Name: Avery Notheis
Location: A friend’s farm, British Columbia
Year of attack: 2017
Tell us about the attack
In the summer of 2017 I was sleeping over at a friend’s house. This friend was the owner of two pit bulls. Later in the evening my friend and I were outside, about to walk into the home when one of the pit bulls ran straight for me and lunged at my neck, knocking me to the ground and ripping a chunk out of the side of my jaw. Luckily, this pit bull did not clench his jaw onto my neck but instead continued to bite me on my breast and arm, ripping large chunks from both areas. I remember screaming and trying to fight but quickly realizing I was no match. I ended up getting 13 stitches and nerve damage in my breast as well as an infection in my breast that had me getting around the clock care in the hospital.
How has your life changed as a result of the attack?
I went from an active, happy, healthy and optimistic child to an anxiety and depression-riddled human that could barely leave the house. I had extreme PTSD and chronic pain in my breast from the nerve damage. My grades in school went from straight A’s to failing classes and barely passing the others. I quit all the sports and extra-curricular activities I did because I was too scared to be outside and things like loud noises and objects quickly coming towards me (e.g. basketballs or bicycles) would send me into panic mode. I developed a binge-eating disorder, using food as a coping mechanism which was followed by a deep self-hatred and suicidal thoughts.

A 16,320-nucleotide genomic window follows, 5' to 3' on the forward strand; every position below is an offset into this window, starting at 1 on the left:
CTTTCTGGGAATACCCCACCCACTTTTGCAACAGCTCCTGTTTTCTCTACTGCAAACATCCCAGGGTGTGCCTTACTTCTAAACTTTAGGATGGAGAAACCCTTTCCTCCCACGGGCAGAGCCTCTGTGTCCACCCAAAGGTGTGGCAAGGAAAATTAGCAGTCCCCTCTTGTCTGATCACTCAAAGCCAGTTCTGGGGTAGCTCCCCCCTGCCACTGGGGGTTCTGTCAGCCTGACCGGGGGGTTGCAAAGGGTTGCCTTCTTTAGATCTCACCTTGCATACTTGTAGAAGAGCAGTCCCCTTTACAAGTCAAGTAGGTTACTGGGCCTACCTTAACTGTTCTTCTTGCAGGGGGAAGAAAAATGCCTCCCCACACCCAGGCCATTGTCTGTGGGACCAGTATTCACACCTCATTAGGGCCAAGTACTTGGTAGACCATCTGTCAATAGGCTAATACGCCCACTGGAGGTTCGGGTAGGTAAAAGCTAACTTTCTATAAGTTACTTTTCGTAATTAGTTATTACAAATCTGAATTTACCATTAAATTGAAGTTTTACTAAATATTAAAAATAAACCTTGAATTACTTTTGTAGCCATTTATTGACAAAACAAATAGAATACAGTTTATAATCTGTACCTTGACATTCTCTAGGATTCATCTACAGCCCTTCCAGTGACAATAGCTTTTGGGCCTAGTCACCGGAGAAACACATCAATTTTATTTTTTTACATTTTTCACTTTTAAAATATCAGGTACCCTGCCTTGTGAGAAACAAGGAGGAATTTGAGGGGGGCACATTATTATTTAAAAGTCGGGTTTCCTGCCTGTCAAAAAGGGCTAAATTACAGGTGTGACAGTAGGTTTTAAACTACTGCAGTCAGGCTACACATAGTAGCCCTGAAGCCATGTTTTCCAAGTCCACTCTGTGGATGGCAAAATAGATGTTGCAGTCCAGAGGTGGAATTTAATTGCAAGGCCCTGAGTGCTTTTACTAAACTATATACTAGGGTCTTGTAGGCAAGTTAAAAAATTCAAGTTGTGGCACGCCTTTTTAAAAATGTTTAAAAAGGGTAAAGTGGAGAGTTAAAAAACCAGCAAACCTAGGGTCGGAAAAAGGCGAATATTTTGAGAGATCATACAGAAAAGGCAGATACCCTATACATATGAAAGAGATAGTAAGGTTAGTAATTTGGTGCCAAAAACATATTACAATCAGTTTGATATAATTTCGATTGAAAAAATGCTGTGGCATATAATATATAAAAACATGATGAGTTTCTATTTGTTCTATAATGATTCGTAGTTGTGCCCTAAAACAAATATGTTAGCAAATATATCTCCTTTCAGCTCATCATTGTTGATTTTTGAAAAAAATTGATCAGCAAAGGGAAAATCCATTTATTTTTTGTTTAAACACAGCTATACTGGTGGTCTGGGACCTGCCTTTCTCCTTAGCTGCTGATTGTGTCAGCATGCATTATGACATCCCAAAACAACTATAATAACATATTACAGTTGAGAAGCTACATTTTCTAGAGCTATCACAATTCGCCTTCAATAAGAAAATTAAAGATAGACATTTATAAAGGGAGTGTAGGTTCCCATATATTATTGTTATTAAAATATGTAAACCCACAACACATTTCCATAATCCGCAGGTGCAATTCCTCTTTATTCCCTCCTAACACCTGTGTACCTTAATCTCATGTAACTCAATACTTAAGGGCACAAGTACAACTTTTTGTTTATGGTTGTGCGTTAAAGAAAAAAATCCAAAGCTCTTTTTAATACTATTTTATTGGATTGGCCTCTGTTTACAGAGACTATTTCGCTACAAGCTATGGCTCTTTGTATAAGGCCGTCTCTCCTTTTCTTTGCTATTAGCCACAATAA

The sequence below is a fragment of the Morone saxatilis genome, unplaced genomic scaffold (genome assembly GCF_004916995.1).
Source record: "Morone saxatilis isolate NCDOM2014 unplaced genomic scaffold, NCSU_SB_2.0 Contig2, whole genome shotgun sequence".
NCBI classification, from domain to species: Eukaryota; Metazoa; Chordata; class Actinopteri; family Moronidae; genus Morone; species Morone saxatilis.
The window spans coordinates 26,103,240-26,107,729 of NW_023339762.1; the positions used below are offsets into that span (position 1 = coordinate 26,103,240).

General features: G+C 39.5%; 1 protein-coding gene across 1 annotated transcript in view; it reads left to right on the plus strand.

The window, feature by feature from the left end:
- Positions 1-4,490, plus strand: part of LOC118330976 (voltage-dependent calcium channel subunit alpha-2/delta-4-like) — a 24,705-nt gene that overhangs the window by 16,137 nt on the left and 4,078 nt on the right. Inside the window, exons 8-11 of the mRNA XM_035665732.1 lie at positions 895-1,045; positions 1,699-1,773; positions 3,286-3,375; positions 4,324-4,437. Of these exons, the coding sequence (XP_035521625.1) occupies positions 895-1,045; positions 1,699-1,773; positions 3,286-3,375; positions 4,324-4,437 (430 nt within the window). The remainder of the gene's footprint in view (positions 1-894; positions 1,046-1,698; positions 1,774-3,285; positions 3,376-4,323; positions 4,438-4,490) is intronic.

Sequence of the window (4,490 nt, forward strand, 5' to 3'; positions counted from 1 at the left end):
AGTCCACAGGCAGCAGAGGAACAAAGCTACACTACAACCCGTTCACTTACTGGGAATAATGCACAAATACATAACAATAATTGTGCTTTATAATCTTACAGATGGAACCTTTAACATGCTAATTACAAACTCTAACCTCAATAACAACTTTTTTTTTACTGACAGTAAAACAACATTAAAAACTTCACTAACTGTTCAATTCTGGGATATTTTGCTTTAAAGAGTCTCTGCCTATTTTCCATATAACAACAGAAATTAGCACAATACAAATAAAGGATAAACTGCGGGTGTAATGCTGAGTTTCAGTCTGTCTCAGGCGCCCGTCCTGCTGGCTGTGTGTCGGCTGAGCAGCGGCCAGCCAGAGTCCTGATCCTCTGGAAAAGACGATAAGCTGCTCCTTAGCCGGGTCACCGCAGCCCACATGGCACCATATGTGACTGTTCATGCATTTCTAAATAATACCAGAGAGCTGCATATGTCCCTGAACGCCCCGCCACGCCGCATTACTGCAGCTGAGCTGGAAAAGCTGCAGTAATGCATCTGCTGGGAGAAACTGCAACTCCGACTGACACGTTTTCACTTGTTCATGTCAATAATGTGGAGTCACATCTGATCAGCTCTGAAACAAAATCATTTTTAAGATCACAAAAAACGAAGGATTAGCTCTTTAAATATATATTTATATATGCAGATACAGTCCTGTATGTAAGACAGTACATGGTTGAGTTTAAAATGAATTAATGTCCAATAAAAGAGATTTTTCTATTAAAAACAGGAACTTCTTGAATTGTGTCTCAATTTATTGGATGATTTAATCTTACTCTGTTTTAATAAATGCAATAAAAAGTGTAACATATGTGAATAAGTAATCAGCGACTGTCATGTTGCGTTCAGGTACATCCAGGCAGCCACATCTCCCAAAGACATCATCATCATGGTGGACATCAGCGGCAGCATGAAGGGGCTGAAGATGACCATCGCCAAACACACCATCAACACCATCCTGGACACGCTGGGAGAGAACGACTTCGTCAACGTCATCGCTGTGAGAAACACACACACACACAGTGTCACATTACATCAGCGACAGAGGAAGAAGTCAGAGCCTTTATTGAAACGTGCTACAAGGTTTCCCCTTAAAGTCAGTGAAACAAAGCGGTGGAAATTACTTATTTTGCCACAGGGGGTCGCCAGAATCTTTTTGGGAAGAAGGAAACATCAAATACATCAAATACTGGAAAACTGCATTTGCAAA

I contacted animal services and the pit bull was put down. I contacted a lawyer and started the process of suing the owners of the pit bull as well as the owners of the farm that the owners resided on. Four years later, we just finished settling the case. I did indeed “win”, although it did not feel like a victory in any way. The lawyer of the pit bull owners was so extremely disrespectful, rolling her eyes at me as well as laughing/smiling while I was in tears telling my story in a professional environment.
What would you like people to know as a result of your attack?
To put it simply, I would like people to not put as much trust in pit bulls as they do. In my opinion, the owner of the pit bull genuinely believed that her pit bull was kind and safe, as many other pit bull owners do. They don’t research the breed and if they see a story of someone being attacked by one, they find any and every excuse to say that “it wasn’t the pit bull’s fault”, but how many times are you going to let the same thing happen before you realize that it is the pit bull’s fault? Not a single person can look at the statistics of these dogs and tell me that it isn’t the breed. So look at them, and next time someone tells you “my pit bull is nice”, don’t just trust it just because they said so.